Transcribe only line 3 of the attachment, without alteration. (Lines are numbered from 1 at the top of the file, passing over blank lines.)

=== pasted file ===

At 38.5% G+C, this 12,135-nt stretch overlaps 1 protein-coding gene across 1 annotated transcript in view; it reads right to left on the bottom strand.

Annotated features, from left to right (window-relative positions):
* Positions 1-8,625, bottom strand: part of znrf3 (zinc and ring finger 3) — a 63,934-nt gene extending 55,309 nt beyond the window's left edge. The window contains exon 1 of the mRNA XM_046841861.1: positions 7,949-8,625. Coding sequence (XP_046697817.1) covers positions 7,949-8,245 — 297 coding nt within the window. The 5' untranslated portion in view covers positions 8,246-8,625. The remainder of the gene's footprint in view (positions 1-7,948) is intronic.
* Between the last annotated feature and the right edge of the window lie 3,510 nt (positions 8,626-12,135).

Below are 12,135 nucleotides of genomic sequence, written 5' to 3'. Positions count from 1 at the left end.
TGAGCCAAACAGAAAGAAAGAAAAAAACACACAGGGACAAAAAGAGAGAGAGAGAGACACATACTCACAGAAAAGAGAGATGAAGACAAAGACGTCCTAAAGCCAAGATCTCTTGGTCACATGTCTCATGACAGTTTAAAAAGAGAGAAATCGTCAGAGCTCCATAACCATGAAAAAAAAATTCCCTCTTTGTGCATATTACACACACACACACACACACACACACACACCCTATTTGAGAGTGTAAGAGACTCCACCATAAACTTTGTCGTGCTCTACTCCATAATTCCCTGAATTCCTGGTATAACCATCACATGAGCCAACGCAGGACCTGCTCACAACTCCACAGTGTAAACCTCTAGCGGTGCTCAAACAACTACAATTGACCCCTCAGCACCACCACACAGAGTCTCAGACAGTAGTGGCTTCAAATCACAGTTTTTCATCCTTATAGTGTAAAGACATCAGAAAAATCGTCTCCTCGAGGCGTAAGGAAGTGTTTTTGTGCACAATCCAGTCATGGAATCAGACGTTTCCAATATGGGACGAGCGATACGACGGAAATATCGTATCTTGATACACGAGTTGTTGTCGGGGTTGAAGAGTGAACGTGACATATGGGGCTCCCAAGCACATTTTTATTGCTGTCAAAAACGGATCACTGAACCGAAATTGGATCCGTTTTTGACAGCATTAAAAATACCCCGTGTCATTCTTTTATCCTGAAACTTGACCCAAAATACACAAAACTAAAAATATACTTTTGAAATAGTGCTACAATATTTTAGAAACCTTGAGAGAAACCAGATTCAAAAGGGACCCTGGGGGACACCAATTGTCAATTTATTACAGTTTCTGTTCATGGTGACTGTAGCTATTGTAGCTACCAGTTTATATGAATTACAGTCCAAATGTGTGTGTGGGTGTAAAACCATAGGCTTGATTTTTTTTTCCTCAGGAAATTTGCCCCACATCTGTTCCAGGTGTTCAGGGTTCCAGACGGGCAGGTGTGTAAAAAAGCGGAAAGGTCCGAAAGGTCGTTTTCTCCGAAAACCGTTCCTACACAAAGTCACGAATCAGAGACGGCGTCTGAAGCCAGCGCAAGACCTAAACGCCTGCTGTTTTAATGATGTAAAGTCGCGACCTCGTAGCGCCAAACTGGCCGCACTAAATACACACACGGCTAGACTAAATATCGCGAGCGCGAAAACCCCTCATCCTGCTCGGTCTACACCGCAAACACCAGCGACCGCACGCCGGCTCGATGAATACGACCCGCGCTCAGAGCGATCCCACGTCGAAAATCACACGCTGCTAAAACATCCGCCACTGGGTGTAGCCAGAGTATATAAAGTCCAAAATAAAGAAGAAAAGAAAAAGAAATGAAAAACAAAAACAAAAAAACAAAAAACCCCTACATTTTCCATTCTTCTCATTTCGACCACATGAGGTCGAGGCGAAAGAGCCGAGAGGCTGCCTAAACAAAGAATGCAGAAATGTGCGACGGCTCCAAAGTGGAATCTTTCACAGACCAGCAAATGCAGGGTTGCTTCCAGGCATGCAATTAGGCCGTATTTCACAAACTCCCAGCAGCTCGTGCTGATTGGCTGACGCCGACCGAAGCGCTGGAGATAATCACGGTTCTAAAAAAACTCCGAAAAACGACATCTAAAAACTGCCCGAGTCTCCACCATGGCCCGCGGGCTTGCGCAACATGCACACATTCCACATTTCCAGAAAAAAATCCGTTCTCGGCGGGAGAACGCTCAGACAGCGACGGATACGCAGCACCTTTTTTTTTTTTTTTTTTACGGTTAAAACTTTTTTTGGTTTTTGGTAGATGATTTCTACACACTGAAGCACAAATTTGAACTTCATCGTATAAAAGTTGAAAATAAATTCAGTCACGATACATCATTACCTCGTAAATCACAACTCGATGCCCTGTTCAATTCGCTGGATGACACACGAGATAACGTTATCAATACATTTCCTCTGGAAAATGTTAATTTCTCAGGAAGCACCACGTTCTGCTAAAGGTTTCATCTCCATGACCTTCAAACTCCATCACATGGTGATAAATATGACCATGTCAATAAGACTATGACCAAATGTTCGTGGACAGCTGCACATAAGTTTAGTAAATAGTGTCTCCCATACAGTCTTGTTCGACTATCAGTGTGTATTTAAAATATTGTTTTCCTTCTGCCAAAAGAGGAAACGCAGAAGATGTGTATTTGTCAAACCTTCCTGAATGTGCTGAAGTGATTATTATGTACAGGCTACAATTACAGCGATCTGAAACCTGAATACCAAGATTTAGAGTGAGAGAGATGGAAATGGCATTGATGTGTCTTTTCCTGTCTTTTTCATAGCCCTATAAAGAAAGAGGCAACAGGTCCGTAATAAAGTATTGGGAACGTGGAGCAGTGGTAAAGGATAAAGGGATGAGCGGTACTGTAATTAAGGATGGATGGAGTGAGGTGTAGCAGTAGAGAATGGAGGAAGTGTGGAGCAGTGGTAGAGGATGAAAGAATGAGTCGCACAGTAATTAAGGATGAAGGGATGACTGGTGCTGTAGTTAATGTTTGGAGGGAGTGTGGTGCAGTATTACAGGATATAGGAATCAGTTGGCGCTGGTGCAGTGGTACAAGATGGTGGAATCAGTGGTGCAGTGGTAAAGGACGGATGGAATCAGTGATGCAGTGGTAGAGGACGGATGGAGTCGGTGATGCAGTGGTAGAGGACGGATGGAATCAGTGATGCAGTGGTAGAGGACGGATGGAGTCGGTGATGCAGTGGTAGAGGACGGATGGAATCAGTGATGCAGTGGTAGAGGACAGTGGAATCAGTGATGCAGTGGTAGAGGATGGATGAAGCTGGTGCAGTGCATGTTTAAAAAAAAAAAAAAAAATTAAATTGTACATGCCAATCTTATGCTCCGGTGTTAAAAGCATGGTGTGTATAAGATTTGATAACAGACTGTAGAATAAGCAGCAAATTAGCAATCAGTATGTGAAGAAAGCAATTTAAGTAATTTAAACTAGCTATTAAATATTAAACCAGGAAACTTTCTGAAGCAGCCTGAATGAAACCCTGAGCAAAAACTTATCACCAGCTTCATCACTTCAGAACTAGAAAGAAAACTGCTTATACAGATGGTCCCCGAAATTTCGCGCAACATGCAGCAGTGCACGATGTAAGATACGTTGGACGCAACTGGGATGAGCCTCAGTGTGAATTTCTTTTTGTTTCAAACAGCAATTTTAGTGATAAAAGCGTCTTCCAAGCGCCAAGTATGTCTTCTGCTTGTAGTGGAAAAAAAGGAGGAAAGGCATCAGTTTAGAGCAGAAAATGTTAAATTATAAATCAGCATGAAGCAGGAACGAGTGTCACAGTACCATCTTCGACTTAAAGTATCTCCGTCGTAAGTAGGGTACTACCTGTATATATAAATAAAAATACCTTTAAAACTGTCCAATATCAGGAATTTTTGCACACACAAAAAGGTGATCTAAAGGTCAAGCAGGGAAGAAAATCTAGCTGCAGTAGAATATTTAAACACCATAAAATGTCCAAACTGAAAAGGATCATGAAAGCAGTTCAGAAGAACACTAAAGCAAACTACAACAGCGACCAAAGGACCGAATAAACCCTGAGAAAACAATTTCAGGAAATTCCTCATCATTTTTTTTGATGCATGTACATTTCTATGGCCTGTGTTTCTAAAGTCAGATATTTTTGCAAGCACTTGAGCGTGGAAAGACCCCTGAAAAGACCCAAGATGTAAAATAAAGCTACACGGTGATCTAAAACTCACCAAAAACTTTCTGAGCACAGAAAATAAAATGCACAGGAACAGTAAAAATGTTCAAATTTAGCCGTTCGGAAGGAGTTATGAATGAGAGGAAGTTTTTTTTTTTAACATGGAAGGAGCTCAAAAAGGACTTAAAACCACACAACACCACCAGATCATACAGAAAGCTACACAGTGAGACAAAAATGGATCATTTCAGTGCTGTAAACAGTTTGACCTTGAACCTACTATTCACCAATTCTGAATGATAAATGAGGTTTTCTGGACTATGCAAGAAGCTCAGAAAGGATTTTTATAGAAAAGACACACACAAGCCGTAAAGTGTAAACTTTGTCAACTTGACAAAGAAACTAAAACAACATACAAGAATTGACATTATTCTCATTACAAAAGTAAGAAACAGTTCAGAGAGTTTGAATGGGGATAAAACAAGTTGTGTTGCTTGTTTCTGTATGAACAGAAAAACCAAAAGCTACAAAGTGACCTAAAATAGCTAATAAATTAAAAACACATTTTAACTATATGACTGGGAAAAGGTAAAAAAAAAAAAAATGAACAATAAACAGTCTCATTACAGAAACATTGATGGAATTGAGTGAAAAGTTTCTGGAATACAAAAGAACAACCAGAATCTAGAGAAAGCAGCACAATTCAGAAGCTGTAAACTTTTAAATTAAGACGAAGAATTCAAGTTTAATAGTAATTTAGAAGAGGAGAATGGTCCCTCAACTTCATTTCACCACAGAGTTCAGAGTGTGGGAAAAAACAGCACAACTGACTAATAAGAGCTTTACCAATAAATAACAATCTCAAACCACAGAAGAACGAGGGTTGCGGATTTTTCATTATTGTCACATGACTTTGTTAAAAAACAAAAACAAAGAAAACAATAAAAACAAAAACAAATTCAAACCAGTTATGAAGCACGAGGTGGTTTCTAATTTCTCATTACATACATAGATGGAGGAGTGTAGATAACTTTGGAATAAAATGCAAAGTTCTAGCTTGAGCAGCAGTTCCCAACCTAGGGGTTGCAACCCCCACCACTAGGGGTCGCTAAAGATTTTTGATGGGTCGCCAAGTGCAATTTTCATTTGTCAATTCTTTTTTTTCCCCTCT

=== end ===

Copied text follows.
* Positions 1-8,625, bottom strand: part of znrf3 (zinc and ring finger 3) — a 63,934-nt gene extending 55,309 nt beyond the window's left edge. The window contains exon 1 of the mRNA XM_046841861.1: positions 7,949-8,625. Coding sequence (XP_046697817.1) covers positions 7,949-8,245 — 297 coding nt within the window. The 5' untranslated portion in view covers positions 8,246-8,625. The remainder of the gene's footprint in view (positions 1-7,948) is intronic.